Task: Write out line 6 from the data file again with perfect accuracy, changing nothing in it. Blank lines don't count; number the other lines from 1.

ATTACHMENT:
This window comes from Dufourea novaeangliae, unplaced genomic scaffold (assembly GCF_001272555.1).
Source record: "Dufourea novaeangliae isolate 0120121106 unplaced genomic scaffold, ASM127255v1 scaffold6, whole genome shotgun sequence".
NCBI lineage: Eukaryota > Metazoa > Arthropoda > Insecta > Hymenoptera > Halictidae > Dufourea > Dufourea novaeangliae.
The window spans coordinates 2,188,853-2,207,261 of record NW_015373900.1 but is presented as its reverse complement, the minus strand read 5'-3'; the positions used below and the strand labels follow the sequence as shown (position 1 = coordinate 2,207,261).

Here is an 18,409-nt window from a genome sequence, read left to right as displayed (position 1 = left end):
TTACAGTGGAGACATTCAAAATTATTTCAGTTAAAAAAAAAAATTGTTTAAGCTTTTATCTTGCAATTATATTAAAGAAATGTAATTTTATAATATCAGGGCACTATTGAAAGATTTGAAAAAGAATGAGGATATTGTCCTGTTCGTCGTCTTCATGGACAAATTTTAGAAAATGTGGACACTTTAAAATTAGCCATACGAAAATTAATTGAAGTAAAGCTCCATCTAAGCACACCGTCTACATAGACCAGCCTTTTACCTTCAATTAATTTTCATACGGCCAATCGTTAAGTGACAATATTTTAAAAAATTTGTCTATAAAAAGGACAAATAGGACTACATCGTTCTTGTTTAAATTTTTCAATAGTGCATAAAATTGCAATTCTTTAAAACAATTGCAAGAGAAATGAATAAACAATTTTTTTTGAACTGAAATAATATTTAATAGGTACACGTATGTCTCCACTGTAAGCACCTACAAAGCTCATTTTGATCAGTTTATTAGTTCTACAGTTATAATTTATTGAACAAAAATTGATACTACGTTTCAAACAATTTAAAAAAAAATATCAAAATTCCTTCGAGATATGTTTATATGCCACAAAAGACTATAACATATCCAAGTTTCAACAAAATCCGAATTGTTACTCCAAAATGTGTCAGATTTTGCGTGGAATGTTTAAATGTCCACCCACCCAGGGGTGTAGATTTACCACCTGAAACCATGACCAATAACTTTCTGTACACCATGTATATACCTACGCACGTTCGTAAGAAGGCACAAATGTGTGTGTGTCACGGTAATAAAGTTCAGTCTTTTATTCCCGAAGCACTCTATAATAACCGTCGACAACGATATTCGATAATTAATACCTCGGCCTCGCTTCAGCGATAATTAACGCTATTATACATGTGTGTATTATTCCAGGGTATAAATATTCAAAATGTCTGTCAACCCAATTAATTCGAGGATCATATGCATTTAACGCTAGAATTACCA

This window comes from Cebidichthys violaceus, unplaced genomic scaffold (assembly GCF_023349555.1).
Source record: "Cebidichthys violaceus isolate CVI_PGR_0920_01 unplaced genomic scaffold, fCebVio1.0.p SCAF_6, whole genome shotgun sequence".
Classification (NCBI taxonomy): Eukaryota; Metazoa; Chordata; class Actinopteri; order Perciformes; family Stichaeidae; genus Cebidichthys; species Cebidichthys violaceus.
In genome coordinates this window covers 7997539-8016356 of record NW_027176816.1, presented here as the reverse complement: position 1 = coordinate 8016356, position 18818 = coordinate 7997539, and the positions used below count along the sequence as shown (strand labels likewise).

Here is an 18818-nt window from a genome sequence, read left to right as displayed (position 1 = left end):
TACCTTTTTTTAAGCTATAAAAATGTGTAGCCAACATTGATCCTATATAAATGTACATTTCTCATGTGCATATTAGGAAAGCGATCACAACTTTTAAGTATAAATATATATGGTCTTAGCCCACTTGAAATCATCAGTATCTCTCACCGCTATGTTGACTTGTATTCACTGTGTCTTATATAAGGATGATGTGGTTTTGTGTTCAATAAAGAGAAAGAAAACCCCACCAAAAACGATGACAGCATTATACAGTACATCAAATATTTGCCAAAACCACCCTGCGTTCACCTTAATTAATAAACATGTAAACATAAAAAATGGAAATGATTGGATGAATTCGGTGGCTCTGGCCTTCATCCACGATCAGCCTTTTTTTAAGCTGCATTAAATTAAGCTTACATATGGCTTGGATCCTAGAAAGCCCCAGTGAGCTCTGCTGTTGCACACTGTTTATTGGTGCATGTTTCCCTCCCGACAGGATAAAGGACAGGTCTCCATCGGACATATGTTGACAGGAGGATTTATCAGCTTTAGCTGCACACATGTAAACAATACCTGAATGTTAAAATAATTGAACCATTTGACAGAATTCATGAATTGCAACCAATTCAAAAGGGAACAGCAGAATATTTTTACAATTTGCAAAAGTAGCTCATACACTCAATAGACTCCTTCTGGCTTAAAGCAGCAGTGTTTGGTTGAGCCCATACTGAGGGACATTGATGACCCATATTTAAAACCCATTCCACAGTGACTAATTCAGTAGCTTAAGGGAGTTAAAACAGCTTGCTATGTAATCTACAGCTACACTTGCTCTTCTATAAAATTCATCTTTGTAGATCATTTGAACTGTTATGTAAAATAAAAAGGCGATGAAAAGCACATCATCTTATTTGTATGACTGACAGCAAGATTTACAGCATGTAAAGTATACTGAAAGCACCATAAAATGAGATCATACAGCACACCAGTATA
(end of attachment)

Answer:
TTACAGTGGAGACATTCAAAATTATTTCAGTTAAAAAAAAAAATTGTTTAAGCTTTTATCTTGCAATTATATTAAAGAAATGTAATTTTATAATATCAGGGCACTATTGAAAGATTTGAAAAAGAATGAGGATATTGTCCTGTTCGTCGTCTTCATGGACAAATTTTAGAAAATGTGGACACTTTAAAATTAGCCATACGAAAATTAATTGAAGTAAAGCTCCATCTAAGCACACCGTCTACATAGACCAGCCTTTTACCTTCAATTAATTTTCATACGGCCAATCGTTAAGTGACAATATTTTAAAAAATTTGTCTATAAAAAGGACAAATAGGACTACATCGTTCTTGTTTAAATTTTTCAATAGTGCATAAAATTGCAATTCTTTAAAACAATTGCAAGAGAAATGAATAAACAATTTTTTTTGAACTGAAATAATATTTAATAGGTACACGTATGTCTCCACTGTAAGCACCTACAAAGCTCATTTTGATCAGTTTATTAGTTCTACAGTTATAATTTATTGAACAAAAATTGATACTACGTTTCAAACAATTTAAAAAAAAATATCAAAATTCCTTCGAGATATGTTTATATGCCACAAAAGACTATAACATATCCAAGTTTCAACAAAATCCGAATTGTTACTCCAAAATGTGTCAGATTTTGCGTGGAATGTTTAAATGTCCACCCACCCAGGGGTGTAGATTTACCACCTGAAACCATGACCAATAACTTTCTGTACACCATGTATATACCTACGCACGTTCGTAAGAAGGCACAAATGTGTGTGTGTCACGGTAATAAAGTTCAGTCTTTTATTCCCGAAGCACTCTATAATAACCGTCGACAACGATATTCGATAATTAATACCTCGGCCTCGCTTCAGCGATAATTAACGCTATTATACATGTGTGTATTATTCCAGGGTATAAATATTCAAAATGTCTGTCAACCCAATTAATTCGAGGATCATATGCATTTAACGCTAGAATTACCA